Confusion lingers at quarantine hotels

'IN THE DARK': The Dusit Beach Resort Guam, front, is shown in Tumon Bay. The hotel is one of the government quarantine sites for incoming travelers. Daily Post Staff

More complaints have come to light in recent days from people staying in Guam's quarantine hotel sites.

Additional concerns surfaced after a Superior Court of Guam judge ruled that the government of Guam has disregarded one family’s fundamental civil liberties and left quarantined individuals "in the dark" about their due process rights to petition the court for their release.

The Guam attorney general's office stated "the court’s decision was disappointing and we disagree with the judge’s analysis but the important work of (the Department of Public Health and Social Services) must continue so we are discussing available options with our client."

The case was filed on behalf of Guam Customs and Quarantine officer and Dededo resident Eugene Igros and his children.

Since then, several other people in both GovGuam and Department of Defense designated quarantine sites have reached out to The Guam Daily Post to share their concerns.

Ronnie Treaster and his family are returning Guam residents who have been quarantined at the Dusit Beach Resort Guam in Tumon since Aug. 31.

“We are pretty much in a 15x15 room with three people and one is a teenage girl. I’ve been stressing on all of this,” said Treaster, who works for the Air Force. “I am really surprised. It’s kind of like they are treating everyone like children.”

Treaster said they left Guam in mid-August for a family emergency.

It was when they arrived at the A.B. Won Pat International Airport that he had to sign the quarantine document that states they agree to a voluntary quarantine.

“I crossed out the voluntarily. I still signed it because it was either sign it or pretty much get arrested,” he said.

The family’s experience has been anything but pleasant, and he feels, as a returning Guam resident, that their stay was also a waste of government funding.

“This is pretty much one of the hotspots. I don’t think I should be treated like a child to sit in a hotel room when I could’ve sat at home. I am not sure how much they are paying for this. But I think the money could have been spent elsewhere helping local businesses and the people of Guam versus all the money they are wasting putting everybody in a hotel,” he said.  

It was only after the family was finally able to speak with the Department of Public Health Director Art San Agustin directly, which allowed them to air their concerns, that the director agreed to have them released on Monday afternoon – the day before they were originally scheduled to be released.

“There’s no plan in place. They are just going with it as it goes,” he said.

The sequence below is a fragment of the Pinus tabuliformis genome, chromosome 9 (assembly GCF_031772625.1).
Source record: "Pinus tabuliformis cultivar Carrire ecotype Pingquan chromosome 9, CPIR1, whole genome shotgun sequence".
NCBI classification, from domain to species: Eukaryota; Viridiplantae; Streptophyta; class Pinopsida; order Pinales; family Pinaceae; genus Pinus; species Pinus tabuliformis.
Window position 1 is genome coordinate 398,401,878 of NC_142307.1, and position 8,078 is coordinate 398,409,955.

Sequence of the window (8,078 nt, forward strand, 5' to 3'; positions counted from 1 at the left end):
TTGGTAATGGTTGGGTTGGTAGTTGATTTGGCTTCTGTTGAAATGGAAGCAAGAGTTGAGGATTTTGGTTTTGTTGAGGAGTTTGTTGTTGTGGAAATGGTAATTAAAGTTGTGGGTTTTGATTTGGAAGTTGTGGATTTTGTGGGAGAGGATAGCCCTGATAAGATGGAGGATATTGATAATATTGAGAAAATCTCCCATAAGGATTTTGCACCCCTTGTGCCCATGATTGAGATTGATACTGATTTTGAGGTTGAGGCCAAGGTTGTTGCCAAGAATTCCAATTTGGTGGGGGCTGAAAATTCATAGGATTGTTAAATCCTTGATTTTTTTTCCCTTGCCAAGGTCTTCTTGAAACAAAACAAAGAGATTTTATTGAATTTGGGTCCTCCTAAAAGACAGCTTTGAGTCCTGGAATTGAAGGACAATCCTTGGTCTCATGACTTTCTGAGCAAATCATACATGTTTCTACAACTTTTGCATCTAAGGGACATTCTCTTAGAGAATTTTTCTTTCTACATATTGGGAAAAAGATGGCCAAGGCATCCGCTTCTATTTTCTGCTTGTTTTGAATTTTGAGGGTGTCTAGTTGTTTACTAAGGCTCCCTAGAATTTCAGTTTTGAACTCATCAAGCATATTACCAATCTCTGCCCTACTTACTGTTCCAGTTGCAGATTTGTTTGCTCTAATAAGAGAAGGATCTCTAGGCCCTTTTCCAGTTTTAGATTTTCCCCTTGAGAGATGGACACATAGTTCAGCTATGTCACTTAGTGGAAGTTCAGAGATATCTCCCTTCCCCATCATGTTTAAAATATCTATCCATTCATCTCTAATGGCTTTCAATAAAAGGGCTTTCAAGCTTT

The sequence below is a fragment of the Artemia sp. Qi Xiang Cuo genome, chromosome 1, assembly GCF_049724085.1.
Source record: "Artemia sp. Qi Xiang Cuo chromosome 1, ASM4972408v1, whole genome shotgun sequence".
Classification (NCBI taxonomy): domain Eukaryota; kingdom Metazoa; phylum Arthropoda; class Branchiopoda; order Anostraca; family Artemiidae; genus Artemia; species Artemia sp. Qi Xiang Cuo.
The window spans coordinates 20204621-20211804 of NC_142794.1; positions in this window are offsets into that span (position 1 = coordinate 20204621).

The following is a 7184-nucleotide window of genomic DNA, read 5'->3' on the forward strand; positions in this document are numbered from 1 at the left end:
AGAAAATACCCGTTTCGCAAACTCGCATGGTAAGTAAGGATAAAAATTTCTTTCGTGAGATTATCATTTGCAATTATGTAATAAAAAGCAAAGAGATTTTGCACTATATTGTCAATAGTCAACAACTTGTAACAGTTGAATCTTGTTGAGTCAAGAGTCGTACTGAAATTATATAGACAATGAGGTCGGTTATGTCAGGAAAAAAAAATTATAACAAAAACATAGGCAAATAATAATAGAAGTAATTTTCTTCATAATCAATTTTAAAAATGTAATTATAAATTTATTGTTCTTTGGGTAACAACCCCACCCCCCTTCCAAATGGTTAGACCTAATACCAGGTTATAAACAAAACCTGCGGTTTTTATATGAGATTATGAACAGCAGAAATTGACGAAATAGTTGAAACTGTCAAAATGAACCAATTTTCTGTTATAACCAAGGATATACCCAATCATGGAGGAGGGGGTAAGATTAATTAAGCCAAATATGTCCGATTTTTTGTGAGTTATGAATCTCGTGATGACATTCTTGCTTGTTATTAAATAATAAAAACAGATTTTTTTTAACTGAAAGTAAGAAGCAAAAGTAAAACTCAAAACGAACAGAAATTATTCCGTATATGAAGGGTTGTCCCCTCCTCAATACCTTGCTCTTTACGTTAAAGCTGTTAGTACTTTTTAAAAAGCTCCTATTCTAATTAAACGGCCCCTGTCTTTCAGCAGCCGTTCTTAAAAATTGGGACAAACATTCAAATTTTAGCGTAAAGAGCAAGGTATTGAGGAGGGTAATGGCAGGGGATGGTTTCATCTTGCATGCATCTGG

‘I don’t feel that I should be in this hotel’

Marcus Lang, an engineer who provides services to the merchant marine, and a returning Guam resident, said he left the island in July for a family emergency, and returned on Sept. 8 with four negative test results.

Lang, who lives in Asan, shared more of his concerns with the Post on Monday.

He said his company made a request on his behalf as an essential worker to both the DOD and GovGuam. DOD denied his request, but DPHSS is still reviewing the request that they received. 

He’s been at the Westin, which is not a government of Guam site, awaiting word for the past week to find out if he would be allowed to continue his quarantine from home.

“I kind of been barking up a bunch of different trees – Why am I here? Why did I get put here? Who’s in charge of me being here?” Lang said. “When I came back, I knew I would have to quarantine. I wasn’t blind to that fact, but I didn’t think I would be stuck in the hotel room.”

Lang was denied his request by the military to bypass the quarantine and be allowed restricted movement as an essential worker.

His days have been a waiting game to get clarity and answers.

“I don’t mind being quarantined. I understand the requirement of it, but what I don’t understand is the being kept in the dark and I think that’s what so many of the people in quarantine are forced into,” he said. “I don’t feel that I should be in this hotel.”

Lang is also having to pay the nightly costs for the room and expenses for food, as he said he is not allowed to have any food delivered from outside the hotel.

He hopes the confusion is resolved soon.

“It’s not a vacation I wanted to take. I’ve got a house 10 miles from here, in Asan,” Lang said. “It’s costing me more money than I normally budget for food.”

Vera Topasna, the government of Guam's Military Buildup Office executive director, who also works as the liaison to DOD, told the Post that they are closely monitoring Lang’s situation, adding that DPHSS is reviewing his case to determine their next steps.

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